Biden said: “Violence is never acceptable. Threats and intimidation are not speech. We must stand against violence in any form, regardless of your rationale.”
Earlier this month, after a draft of the court opinion was leaked, a man carrying a gun, a knife and zip ties was arrested near Justice Brett Kavanaugh’s house in Maryland after threatening to kill the justice.
WASHINGTON - President Joe Biden is warning that Supreme Court opinion that overturns access to abortion could undermine contraception and gay marriage rights.
The president objects to a concurring opinion written by Justice Clarence Thomas, who explicitly called on his colleagues to put the Supreme Court’s same-sex marriage, gay sex and even contraception cases on the table.
Biden says, “This is an extreme and dangerous path the court is now taking us on.”
Thomas was part of the majority overturning Roe v Wade.
SANTA FE, N.M. - A top public prosecutor in New Mexico, where abortion is available with little or no restriction, is urging lawmakers to approve legislation that would protect women who travel to the state for abortion procedures.
Albuquerque-based District Attorney and Democratic nominee for attorney general Raúl Torrez in a statement Friday urged lawmakers to take further steps to protect women and their access to abortions and reproductive health care, including visitors from other states.
Last year, New Mexico state lawmakers repealed a dormant 1969 statute that outlawed most abortion procedures. Democrats who control the New Mexico Legislature support access to abortion, as does the state’s Democratic governor.
CHARLESTON, W. Va. - The only abortion clinic in West Virginia is no longer performing abortions as of Friday.
Katie Quinonez, executive director of Women’s Health Center of West Virginia, said the U.S. Supreme Court’s ruling issued Friday that allows states to ban abortion is making an immediate, hard-felt impact.
The state has an abortion ban law on the books that makes providing abortions a felony carrying three to 10 years of prison time. It’s unclear how the state will proceed on enforcement.
“Roe has never been enough, but in states like West Virginia, it was the only thing protecting abortion access,” she said.
She says West Virginians will be forced to travel hundreds or thousands of miles away from home to access health care and that marginalized communities will be hurt the most.
West Virginia Attorney General Patrick Morrisey and Republican Gov. Jim Justice applauded the high court’s decision Friday. Justice said he “will not hesitate” to call the Legislature into a special session if the state abortion law needs to be clarified.
WASHINGTON - U.S. Attorney General Merrick Garland said the Justice Department will work to protect and advance reproductive freedom.”
Merrick said in a statement that the agency would protect providers and those seeking abortions in states where it is legal. He also said he would stand by the approved use by the Food and Drug Administration of the drug Mifepristone for medication abortions.
More than 90% of abortions take place in the first 13 weeks of pregnancy, and more than half are now done with pills, not surgery, according to data compiled by the Guttmacher Institute, a research group that supports abortion rights.
BOSTON — Republican Gov. Charlie Baker signed an executive order in the wake of the U.S. Supreme Court decision on abortion that he said is intended to protect access to reproductive health care services in Massachusetts.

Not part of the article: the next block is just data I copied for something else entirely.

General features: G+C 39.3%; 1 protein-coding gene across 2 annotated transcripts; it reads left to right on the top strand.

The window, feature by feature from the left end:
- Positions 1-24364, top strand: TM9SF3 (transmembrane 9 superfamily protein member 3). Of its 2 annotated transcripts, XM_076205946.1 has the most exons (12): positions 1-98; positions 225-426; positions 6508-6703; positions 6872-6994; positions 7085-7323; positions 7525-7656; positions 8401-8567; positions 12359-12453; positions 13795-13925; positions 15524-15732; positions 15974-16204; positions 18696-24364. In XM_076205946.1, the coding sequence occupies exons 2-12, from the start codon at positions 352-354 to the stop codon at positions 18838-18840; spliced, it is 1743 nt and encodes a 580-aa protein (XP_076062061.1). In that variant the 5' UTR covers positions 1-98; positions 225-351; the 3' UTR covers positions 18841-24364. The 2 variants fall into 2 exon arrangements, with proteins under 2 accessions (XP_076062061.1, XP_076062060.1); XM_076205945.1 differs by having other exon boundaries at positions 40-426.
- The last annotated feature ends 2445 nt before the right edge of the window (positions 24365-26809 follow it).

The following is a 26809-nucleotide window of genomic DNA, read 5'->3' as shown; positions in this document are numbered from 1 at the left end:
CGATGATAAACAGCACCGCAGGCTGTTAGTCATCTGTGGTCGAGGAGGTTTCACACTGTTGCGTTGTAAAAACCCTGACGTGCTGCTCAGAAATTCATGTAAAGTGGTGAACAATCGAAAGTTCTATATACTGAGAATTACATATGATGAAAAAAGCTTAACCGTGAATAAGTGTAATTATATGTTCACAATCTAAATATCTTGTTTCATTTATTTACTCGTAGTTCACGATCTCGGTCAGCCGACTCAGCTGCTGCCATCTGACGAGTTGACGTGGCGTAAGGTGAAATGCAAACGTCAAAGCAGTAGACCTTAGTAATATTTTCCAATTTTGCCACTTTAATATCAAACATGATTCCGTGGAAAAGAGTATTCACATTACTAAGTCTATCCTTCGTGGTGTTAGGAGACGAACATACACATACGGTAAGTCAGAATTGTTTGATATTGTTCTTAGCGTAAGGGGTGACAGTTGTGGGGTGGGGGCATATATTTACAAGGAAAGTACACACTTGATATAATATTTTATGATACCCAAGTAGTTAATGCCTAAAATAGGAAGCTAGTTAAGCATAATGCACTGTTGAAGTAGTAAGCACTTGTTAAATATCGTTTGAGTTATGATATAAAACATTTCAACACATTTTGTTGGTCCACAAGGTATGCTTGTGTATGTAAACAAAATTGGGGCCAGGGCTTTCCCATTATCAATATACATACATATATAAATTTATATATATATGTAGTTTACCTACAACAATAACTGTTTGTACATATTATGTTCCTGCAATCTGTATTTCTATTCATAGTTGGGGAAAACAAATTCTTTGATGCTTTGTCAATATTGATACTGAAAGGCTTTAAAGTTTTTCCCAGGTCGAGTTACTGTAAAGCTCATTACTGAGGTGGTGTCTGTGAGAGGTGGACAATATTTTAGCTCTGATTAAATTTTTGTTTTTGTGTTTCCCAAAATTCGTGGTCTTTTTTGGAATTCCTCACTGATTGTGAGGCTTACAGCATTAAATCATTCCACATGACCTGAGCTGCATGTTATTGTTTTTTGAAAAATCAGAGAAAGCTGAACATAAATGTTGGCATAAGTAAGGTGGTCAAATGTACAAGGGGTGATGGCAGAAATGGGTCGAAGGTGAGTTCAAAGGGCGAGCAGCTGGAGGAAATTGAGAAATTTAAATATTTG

The order prohibits state agencies from assisting another state’s investigation into a person or business for receiving or delivering reproductive health services that are legal in Massachusetts. Friday's outcome is expected to lead to abortion bans in about half the states.
The order also protects Massachusetts providers who deliver reproductive health care services from losing their professional licenses or receiving other professional discipline based on potential out-of-state charges.
Under the executive order, the state will not cooperate with extradition requests from other states pursuing criminal charges against individuals who received, assisted with, or performed reproductive health services that are legal in Massachusetts.
RALEIGH, N.C. - North Carolina Gov. Roy Cooper is an abortion rights supporter and this year’s chairman of the Democratic Governors Association. He said Friday, in response to the U.S. Supreme Court ruling that sharply limits abortion, that North Carolina women will still be able to obtain reproductive health care in the state.
“For 50 years, women have relied on their constitutional right to make their own medical decisions, but today that right has been tragically ripped away,” Cooper said in a news release.
The North Carolina legislature is controlled by Republicans, but they lack veto-proof majorities should they attempt to pass additional abortion restrictions now. Cooper put out a fundraising appeal Friday citing the decision in urging assistance to prevent the GOP from obtaining veto-proof majorities in November.
All 170 legislative seats are on the fall ballot. Cooper urged donors to contribute to campaigns to help elect Democrats.
“Democratic governors are the last line of defense against these types of extreme bills,” he said in a separate fundraising email. “What it comes down to is this: Reproductive rights are fundamental, and we will not go back.”
JEFFERSON CITY, Mo. - The state of Missouri is acting quickly to enforce a state law banning abortion in the wake of a pivotal U.S. Supreme Court ruling that limits abortion rights for millions of women.
Missouri Attorney General Eric Schmitt said he was acting immediately to enforce a state law banning abortion except in “cases of medical emergency”
The 2019 Missouri law included a trigger provision making effective upon notification by the attorney general that the U.S. Supreme Court had overruled Roe v. Wade in whole or in part. The court issued a ruling Friday that ended nearly 50 years of constitutional protection for abortion.
“With this attorney general opinion, my office has effectively ended abortion in Missouri, ” said Schmitt, a Republican who also is running for U.S. Senate.
Former President Barack Obama has condemned the U.S. Supreme Court ending constitutional protections for abortion that had been in place nearly 50 years.
Obama said on Twitter that the decision is tantamount to an attack on freedoms for millions of Americans. The court’s conservative majority overturned Roe v. Wade on Friday. The decision is expected to lead to abortion bans in roughly half the states.
Three of the court’s liberal justices wrote in a joint dissent that the decision would bring “sorrow” for the many millions of American women who will be losing a “fundamental constitutional protection.”